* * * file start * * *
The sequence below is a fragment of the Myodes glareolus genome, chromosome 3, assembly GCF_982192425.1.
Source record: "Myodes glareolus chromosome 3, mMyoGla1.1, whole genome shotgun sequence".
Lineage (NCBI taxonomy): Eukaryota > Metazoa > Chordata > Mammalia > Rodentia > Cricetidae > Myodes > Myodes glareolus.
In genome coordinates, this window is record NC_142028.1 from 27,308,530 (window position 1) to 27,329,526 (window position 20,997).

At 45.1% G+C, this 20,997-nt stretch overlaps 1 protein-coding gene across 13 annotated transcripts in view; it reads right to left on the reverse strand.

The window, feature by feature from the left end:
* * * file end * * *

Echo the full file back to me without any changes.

The sequence below is a fragment of the Myodes glareolus genome, chromosome 3, assembly GCF_982192425.1.
Source record: "Myodes glareolus chromosome 3, mMyoGla1.1, whole genome shotgun sequence".
Lineage (NCBI taxonomy): Eukaryota > Metazoa > Chordata > Mammalia > Rodentia > Cricetidae > Myodes > Myodes glareolus.
In genome coordinates, this window is record NC_142028.1 from 27,308,530 (window position 1) to 27,329,526 (window position 20,997).

At 45.1% G+C, this 20,997-nt stretch overlaps 1 protein-coding gene across 13 annotated transcripts in view; it reads right to left on the reverse strand.

The window, feature by feature from the left end: